No. The narrator was fine. The writing was fine. The story was really icky. There were many moments that I found really disturbing- not in a good way; not in a clever way. It seemed the author spent a lot of the book justifying sexual grooming and sleeping with minors. Many times I nearly stopped listening all together, but kept going, thinking there would be some resolution at the end. there wasn't. the end was tacky and really really...ick. The groomer got the girl. Society was wrong for misunderstanding their true love. Because, you know, 13 year old's who are under developed physically and (completely, devastatingly, emotionally damaged), are totally able to differentiate between love and sexual gratification. Especially when they are such good cooks and cleaners and know how to take care of their man, and he's like, loved her since he met her when she was 8. yep. nothing dodgy about that (she said with deep cynicism)Don't be fooled. This is not Lolitta. Its like Lolitta without the intellectual barriers, It was impossible for me to get over the whole "sex-with-minors-is-actually-ok-if-you're- in-love" aspect. Would have been embarrassed to have anyone overhear me listening to it. especially when the sex scenes. I'm not sure if the author was trying to be shocking by graphically describing a 13 year old talking about how wet she got, or if he was just getting off on it. Some sideline stories about drug addiction & a fairly limp who dunnit murder. Lots of nasty "trailer park" stereo types (yes, all poor people are drunks/drug addicts who abuse & neglect their children). The more I reflect on it, the more I regret reading it! I almost feel implicated in the ickyness just by having read this book. And it's insidious - you don't realise until you are "hooked" into finding out what happens.It's kind of like, if you were reading a story about world war II, got engaged in the characters and then suddenly realised it was written by a holocaust denier who was peddling their racist xenophobia under the guise of fiction. I realise that, as a reader, I was manipulated to sympathise with a character who, intentionally or not, groomed and manipulated a really vulnerable child into "loving" them, who then encourages a sexual relationship to develop, and the whole message of the book was that that's ok. Yuck. So So So not ok.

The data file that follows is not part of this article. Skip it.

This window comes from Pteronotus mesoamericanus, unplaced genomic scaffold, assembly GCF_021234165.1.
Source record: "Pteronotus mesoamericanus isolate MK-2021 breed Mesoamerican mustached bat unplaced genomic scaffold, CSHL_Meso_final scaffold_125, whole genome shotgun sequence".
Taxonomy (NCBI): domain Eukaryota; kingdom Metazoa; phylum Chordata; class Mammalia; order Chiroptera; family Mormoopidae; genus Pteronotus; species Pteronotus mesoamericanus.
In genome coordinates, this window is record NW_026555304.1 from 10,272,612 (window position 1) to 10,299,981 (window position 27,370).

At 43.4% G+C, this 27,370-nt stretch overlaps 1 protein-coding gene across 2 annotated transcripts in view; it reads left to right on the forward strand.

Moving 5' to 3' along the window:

Would you ever listen to anything by Bryn Greenwood again?

Nope.

What do you think the narrator could have done better?

She could have avoided making the 13 year old sound (and later 21 year old) sound even younger, The voice of Wavy was stuck around the 8 year old age, which made the sexual parts even more horrific to listen to. Was this intentional? If so, why?

What reaction did this book spark in you? Anger, sadness, disappointment?

disgust & the need to go have a good wash

Any additional comments?

maybe I am missing some big picture. I don't think so. I have no idea who the book is aimed at, as the "love story" components are stereotypical chick lit romance, but the sex is middle-aged-man-in-overcoat. I'm really cross that nothing in the blurb indicated what this story was actually about - a man's love affair with a child. Should come with a warning,

2 of 3 people found this review helpful

The History of Love cover art
  • The History of Love

  • By: Nicole Krauss
  • Narrated by: George Guidall, Barbara Caruso, Julia Gibson, and others
  • Length: 9 hrs and 51 mins
  • Unabridged
  • Overall
    5 out of 5 stars 1
  • Performance
    5 out of 5 stars 1
  • Story
    5 out of 5 stars 1

Nicole Krauss' first novel, Man Walks Into a Room, was shortlisted for the Los Angeles Times Book Award and her short fiction has been collected in Best American Short Stories. Now The History of Love proves Krauss is among our finest and freshest literary voices.

  • 5 out of 5 stars
  • Joins my "best book ever" list

  • By Tracy on 23-02-2017

Joins my "best book ever" list

Overall
5 out of 5 stars
Performance
5 out of 5 stars
Story
5 out of 5 stars

Reviewed: 23-02-2017

A beautiful multi layered story, fabulously brought to life by the narrators. Laughed out loud, cried, thought deeply about life and all it's terrible tragic beauty. A story that is worth the time and circuitous route; a story that will linger in head & heart long after you finish it. Favourite quote "& I realised there is not much that is unbearable".